This is an edited version of a posting I made this morning on the sustran-discuss email discussion group in response to a discussion there over public transport options that was sparked by the news of Chennai's debate over Monorail. The debate has included examples from Malaysia, Thailand, the USA, Hong Kong and Singapore.
Four key issues have emerged in the discussion that seem particularly important to me.
ONE - CONSIDER ALTERNATIVES, NOT JUST ONE PROPOSAL:
The specific mass transit technology gets a lot of attention but is often beside the point. If ALL reasonable options were fairly evaluated on a level playing field, some corridors would merit ordinary bus, some BRT, some LRT, some Metro (and perhaps some rare cases might even suit monorail?). Unfortunately, unsolicited proposals from purveyors of specific options often get evaluated in isolation.
A model in the TRIPP office of Delhi's yet-to-be-realised
High Capacity Bus System (HCBS), including kerbside NMV lanes
High Capacity Bus System (HCBS), including kerbside NMV lanes
TWO - CONSIDER URBAN STRUCTURE IMPLICATIONS:
The criteria for evaluation must be framed with a keen awareness of the long-term land-use futures that are implied or assumed in each option. The implications for the future structure of the city are rarely an explicit part of the evaluation.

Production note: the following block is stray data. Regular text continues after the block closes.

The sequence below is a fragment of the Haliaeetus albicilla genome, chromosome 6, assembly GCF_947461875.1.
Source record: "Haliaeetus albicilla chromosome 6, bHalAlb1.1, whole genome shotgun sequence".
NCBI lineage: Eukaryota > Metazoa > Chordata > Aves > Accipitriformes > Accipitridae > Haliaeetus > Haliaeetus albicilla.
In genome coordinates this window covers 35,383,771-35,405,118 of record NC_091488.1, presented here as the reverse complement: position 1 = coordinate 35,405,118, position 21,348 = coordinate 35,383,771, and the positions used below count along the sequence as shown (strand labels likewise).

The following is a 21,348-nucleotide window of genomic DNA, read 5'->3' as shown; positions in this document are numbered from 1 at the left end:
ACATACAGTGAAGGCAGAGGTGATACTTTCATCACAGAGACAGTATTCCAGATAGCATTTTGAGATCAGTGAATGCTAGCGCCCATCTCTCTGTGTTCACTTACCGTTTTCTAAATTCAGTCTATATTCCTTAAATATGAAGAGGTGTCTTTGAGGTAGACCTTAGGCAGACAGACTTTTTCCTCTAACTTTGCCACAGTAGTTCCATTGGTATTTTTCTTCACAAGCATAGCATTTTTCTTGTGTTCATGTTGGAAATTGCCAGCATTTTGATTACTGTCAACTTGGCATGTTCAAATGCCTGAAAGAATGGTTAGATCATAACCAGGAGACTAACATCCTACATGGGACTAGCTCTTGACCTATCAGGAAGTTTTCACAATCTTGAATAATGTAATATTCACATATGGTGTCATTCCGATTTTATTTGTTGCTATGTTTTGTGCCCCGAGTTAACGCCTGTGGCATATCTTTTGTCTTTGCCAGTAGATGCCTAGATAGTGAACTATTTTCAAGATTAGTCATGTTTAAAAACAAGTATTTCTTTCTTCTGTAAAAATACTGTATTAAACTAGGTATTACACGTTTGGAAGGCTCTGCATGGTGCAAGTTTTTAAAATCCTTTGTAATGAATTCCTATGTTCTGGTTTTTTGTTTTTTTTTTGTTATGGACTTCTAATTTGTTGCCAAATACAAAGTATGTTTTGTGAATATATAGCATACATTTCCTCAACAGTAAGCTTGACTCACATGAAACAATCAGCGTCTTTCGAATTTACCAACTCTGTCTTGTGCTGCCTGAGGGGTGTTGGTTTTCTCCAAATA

These urban structure alternatives need to be more often an explicit part of the debate. Singapore was mentioned yesterday as an exception. In the MRT debate in Singapore which took place in the 1970s and early 1980s, different expectations (and normative views) about the role of the city centre (number of jobs in CBD) became one of the central issues in choosing between MRT against the express buses on expressways option, which assumed and would have supported more dispersed employment.
Dinesh Mohan of TRIPP at IIT-Delhi once argued to me that numerous, middle-density BRT-based corridors would be more sustainable for Delhi (building on its existing structure) and would allow more affordable housing for the poor, than a small number of very dense (with expensive real estate) MRT-based corridors.
THREE - ECONOMIC VIABILITY, NOT FINANCIAL VIABILITY:
How do we judge 'success' of a mass transit system? There seem to be various perspectives here, resulting in some muddle I think. Some have implied that financial success is the key. This might be reasonable IF road transport was paying its full costs AND mass transit projects could capture their external benefits (especially in the form of property value increments). In reality these are never (rarely?) the case. In any case, fares should not be expected to cover the fixed infrastructure costs. This is because scale economies in most mass transit means that marginal cost pricing will never cover the full cost. In all conditions except an extreme crush load, the marginal cost of an extra passenger is always less than the average cost per passenger.